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Genus/Species

 

Pseudonaja spp., Brown snakes

Clinical entries

Species

  • 1. Pseudonaja affinis
  • 2. Pseudonaja aspidorhyncha
  • 3. Pseudonaja guttata
  • 4. Pseudonaja inframacula
  • 5. Pseudonaja ingrami
  • 6. Pseudonaja mengdeni
  • 7. Pseudonaja modesta
  • 8. Pseudonaja nuchalis
  • 9. Pseudonaja textilis

 

In line with Skinner (2009), the western populations of P. nuchalis are now known as P. mengdeni, and the southern populations as P. aspidorhyncha.

Taxonomy

Serpentes; Elapidae; Elapinae/Hydrophiinae

Common names

Brown snakes

 

  • 1. Dugite, Spotted brown snake
  • 3. Speckled brown snake
  • 4. Peninsula brown snake
  • 5. Ingram's brown snake
  • 7. Ringed brown snake
  • 8. Gwardar, Western brown snake
  • 9. Eastern brown snake, Common brown snake

Distribution

Australia and New Guinea. See link "Distribution" at the top of the page for detailed information.

 

  Map 39 Pseudonaja spp.

 

Biology

Generally diurnal, brown snakes live in vast areas of the continent in a variety of climatic conditions. They are most commonly found in arid regions, although some species also inhabit wet coastal forests (P. textilis) or the tropical forests of the north (P. guttata and P. nuchalis).

Brown snakes are long, slender and extremely agile. They have a narrow head that is hardly distinct from the body. P. textilis can reach a length of up to 1.8 m. As with most snakes, their colouring is not a reliable indicator for identification. Whilst some are a uniform shade of brown, they can also be a fawn, yellow or grey colour, and they can have patterns of bands or speckles.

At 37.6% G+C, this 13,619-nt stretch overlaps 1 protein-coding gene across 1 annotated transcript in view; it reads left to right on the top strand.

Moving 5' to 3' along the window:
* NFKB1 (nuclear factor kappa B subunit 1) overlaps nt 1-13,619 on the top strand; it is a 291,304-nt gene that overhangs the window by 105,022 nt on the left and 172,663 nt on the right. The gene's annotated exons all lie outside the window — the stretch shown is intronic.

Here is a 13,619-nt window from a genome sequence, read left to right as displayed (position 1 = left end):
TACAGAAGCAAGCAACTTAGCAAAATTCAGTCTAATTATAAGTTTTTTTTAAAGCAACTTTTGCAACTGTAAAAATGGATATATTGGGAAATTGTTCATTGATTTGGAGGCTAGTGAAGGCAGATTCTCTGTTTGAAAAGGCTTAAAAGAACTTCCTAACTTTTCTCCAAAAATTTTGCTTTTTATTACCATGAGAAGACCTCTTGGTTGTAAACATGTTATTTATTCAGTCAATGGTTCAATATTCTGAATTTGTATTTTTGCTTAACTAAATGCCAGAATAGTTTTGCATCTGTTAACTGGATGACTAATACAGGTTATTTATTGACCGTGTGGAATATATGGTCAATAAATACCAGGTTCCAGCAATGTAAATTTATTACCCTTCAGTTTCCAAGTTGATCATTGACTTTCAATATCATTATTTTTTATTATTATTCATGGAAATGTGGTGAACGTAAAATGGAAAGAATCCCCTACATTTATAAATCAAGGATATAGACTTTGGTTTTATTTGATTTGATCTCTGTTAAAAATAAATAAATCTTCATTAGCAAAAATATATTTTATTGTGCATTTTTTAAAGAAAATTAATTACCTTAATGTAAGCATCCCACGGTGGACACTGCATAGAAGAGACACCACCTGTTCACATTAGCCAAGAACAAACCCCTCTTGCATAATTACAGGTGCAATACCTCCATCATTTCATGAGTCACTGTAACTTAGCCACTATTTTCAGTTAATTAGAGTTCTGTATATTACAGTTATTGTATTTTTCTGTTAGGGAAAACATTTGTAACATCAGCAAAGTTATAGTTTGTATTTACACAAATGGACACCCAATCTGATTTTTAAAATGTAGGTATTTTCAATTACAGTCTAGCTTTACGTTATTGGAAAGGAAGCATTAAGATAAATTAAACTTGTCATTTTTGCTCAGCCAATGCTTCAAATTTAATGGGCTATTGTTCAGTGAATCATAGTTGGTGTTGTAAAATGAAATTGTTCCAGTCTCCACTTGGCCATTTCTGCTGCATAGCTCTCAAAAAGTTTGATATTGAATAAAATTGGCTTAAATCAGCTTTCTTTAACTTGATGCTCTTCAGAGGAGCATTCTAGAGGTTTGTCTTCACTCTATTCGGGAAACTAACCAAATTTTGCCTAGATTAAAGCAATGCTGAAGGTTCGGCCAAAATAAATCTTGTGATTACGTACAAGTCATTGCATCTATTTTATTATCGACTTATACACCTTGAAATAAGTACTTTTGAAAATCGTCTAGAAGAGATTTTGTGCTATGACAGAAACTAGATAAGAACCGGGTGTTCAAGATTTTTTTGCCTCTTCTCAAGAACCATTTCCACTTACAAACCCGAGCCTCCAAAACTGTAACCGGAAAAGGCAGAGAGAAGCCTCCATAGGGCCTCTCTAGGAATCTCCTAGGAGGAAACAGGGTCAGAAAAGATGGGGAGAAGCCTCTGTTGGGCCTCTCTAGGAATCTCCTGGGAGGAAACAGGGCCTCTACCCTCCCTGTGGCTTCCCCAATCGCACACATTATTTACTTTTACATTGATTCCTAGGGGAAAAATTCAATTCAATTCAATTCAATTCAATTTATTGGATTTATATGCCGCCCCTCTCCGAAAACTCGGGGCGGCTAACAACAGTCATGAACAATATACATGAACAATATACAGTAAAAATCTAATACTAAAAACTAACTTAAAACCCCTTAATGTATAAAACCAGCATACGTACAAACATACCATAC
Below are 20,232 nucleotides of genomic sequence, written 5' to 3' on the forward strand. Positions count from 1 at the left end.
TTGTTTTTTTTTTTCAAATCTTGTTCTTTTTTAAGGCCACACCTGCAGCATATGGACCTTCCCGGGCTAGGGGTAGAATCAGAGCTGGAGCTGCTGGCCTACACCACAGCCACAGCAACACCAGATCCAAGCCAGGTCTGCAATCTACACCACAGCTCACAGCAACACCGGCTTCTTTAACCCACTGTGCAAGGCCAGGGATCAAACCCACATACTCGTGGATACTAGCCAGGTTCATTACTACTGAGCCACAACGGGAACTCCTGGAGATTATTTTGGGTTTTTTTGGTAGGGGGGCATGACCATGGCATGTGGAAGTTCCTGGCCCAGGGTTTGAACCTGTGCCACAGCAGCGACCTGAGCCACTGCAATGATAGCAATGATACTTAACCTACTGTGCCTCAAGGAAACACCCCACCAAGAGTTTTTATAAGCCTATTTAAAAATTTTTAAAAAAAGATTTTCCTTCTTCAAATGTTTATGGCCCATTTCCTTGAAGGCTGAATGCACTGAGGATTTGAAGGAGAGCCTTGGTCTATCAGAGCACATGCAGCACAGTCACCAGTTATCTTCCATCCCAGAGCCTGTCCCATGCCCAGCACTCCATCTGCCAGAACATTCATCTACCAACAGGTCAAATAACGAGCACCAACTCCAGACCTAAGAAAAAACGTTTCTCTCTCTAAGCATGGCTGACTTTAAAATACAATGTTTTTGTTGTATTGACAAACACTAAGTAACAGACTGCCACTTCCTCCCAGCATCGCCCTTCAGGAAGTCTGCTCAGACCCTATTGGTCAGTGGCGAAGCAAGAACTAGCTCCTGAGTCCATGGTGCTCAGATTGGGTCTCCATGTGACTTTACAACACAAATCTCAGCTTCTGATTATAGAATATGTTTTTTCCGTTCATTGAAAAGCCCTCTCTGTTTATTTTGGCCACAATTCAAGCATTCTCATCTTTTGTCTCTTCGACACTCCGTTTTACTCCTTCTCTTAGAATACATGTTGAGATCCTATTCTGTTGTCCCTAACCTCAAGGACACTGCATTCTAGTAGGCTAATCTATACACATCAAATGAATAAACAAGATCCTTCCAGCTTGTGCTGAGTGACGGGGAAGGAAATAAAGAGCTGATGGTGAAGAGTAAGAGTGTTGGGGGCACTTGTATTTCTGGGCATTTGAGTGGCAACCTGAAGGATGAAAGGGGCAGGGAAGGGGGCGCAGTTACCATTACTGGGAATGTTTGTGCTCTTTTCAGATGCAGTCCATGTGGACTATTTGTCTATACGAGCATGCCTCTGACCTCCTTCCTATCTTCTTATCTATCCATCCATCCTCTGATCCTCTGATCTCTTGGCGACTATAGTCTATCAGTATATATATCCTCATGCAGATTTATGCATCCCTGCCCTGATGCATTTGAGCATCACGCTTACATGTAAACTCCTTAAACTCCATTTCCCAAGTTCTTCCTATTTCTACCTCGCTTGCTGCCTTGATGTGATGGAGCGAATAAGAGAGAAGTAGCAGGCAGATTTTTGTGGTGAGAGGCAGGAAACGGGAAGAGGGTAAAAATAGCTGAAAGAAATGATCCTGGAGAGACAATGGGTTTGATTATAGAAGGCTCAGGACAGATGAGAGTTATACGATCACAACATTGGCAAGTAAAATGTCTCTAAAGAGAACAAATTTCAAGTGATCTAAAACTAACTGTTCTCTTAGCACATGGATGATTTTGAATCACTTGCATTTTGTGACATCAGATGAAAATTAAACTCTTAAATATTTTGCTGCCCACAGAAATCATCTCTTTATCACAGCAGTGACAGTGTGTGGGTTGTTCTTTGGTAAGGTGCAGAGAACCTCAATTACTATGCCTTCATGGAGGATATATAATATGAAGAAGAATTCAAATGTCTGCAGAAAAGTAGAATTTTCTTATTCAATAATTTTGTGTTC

Brown snakes cover large distances while hunting. P. textilis and P. nuchalis are not afraid of humans and are sometimes found on the outskirts of larger cities. When threatened, brown snakes display strongly defensive behaviour. In their warning pose they raise their upper body, spread their neck slightly and open their mouth wide. If this proves ineffective, they then strike high and rapidly.

 

 

 

  Fig. 4.62 Pseudonaja textilis in threatening pose.

 

Risk

P. textilis possesses one of the strongest known snake neurotoxins. Despite this, it is uncommon for a bite to cause neurological effects. In eastern Australia, this species is the main cause of dangerous snakebites. In the west of the continent, P. affinis and P. nuchalis are practically the only snakes that cause serious envenoming. The other Pseudonaja species possess less toxic venoms; however, apart from P. modesta, it seems that they can still cause serious systemic envenoming.

Literature (biological)

Cogger 1986, Mirtschin et al. 1990, O'Shea 1990, 2005, Skinner 2009, Sutherland 1983

The Reptile Database

Australian Reptile Online Database